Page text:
Researchers have unpicked the complexity of an unusual group of rare tumours, a subset of which might be candidates for treatment with a type of cancer immunotherapy.
Undifferentiated sarcomas are a diverse group of soft-tissue tumours that cannot be accurately classified. The prognosis of this ‘wastepaper basket’ of tumours is generally poor; the median survival for patients with metastatic disease is about 12 months.
Because of their rarity and diverse nature, undifferentiated sarcomas have been little studied. However, classical chromosomal studies suggest that they are highly complex.
To gain a clearer picture, a team of scientists at UCL, the Crick and the Wellcome Sanger Institute analysed a unique series of undifferentiated sarcoma samples, donated by patients at the Royal National Orthopaedic Hospital as part of the London Sarcoma Service.
The team used a range of methods, including whole genome sequencing, to analyse 76 tumours, revealing that tumours could be classified into different groups based on the nature of their genetic abnormalities.
Their findings, published in Cancer Cell, show that in around 15% of the tumours analysed, simple point mutations – where a single letter of the genetic code (ATCG) is changed, added or deleted – were the most commonly observed genetic changes. Several of these changes were in genes affecting the immune response to tumours, and the prognosis of patients with this type of tumour was much better than that of other patients.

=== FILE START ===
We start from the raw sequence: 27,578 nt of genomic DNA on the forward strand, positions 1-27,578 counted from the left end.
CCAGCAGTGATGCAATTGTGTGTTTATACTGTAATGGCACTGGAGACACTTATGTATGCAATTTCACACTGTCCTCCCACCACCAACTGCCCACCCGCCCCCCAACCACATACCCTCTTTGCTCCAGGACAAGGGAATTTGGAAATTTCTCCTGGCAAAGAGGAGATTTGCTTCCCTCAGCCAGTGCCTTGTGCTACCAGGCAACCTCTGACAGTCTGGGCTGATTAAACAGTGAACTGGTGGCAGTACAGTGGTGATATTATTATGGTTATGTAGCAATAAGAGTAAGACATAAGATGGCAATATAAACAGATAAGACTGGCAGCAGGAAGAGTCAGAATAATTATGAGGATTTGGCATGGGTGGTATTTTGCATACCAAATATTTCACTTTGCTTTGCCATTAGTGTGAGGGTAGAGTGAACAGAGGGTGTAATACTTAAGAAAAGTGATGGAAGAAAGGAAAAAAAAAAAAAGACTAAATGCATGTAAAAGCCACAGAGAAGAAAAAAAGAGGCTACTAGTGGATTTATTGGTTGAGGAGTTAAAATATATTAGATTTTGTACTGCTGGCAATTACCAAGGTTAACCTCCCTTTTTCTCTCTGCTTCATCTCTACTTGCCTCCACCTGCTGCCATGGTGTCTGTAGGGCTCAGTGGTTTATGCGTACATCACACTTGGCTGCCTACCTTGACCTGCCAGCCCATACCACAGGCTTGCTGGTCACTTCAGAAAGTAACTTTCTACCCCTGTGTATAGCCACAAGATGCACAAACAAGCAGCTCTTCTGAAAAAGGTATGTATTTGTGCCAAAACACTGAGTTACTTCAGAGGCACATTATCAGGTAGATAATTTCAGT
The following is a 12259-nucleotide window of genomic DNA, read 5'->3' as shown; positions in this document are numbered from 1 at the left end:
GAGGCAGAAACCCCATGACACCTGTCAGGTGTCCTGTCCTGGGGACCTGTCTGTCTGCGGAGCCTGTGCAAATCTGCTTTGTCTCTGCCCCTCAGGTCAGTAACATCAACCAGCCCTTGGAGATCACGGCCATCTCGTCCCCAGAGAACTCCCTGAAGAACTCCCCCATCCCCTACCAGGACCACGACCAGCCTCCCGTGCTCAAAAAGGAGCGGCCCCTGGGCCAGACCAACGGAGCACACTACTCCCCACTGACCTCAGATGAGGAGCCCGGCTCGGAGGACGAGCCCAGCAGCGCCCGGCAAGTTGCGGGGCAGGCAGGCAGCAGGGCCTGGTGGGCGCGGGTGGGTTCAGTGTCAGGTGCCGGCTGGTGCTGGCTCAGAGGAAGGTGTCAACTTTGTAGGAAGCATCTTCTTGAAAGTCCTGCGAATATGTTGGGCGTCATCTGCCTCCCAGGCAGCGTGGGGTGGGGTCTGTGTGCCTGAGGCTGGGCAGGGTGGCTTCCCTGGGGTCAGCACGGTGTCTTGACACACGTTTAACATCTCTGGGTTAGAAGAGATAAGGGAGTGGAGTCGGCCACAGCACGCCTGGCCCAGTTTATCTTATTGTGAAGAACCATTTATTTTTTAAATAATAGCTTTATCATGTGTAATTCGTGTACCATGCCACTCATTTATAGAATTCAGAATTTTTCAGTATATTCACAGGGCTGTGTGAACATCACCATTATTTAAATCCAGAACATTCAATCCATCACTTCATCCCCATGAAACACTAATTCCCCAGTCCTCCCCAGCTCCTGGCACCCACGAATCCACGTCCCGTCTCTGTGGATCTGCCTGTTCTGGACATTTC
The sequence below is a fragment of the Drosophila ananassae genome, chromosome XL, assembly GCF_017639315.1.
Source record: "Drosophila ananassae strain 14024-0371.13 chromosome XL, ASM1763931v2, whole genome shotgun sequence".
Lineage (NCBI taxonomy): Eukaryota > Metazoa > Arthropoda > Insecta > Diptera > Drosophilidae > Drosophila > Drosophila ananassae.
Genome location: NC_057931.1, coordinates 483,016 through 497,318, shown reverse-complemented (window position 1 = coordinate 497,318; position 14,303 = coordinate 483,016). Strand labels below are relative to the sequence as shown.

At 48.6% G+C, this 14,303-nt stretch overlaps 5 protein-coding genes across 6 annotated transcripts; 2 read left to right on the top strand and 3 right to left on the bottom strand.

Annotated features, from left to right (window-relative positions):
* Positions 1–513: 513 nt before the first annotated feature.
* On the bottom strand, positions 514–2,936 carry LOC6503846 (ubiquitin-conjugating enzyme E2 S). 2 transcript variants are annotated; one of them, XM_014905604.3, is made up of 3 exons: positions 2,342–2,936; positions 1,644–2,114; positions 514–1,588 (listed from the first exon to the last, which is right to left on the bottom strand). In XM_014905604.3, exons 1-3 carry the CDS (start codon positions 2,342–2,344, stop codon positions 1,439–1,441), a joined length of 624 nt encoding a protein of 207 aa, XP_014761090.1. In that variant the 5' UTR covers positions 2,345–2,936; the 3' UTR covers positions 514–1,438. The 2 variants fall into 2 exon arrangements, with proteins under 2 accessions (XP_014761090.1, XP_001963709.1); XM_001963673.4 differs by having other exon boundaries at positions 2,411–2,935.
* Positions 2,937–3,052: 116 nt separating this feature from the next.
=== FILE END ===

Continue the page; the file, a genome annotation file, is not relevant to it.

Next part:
The authors suggest that patients found to carry this type of mutation pattern might benefit from anticancer drugs targeting the immune system, such as checkpoint inhibitors, which work by blocking proteins that stop the immune system from attacking cancer cells.
By developing a new method to characterise the tumours’ genomic abnormalities, the team could study the evolutionary history of the cancers and work out the relative order in which genetic mutations occurred.
“To our amazement, we found that the sarcomas evolved over wildly different time frames, with some genetic events occurring decades before the cancers were detected,” says Peter Van Loo, Group Leader at the Crick and co-author of the study.
“If we could work out a way to detect these early mutations in the blood, then it’s possible we could intervene before the cancer became aggressive years later.”
The nature of these genomic changes has provided insight into how these complex patterns of mutations lead to undifferentiated sarcomas. Additionally, the new tools developed to analyse the evolutionary history of the tumour samples can now be applied to the analysis of other genomically complex cancer types.
Nischalan Pillay, lead author from the UCL Cancer Institute, said: “In the coming months, NHS patients will have the option of having their cancers whole genome sequenced. Our findings illustrate why this will be valuable, as we would be able to identify undifferentiated sarcoma and other cancer patients suitable for clinical trials of immune checkpoint inhibitors.”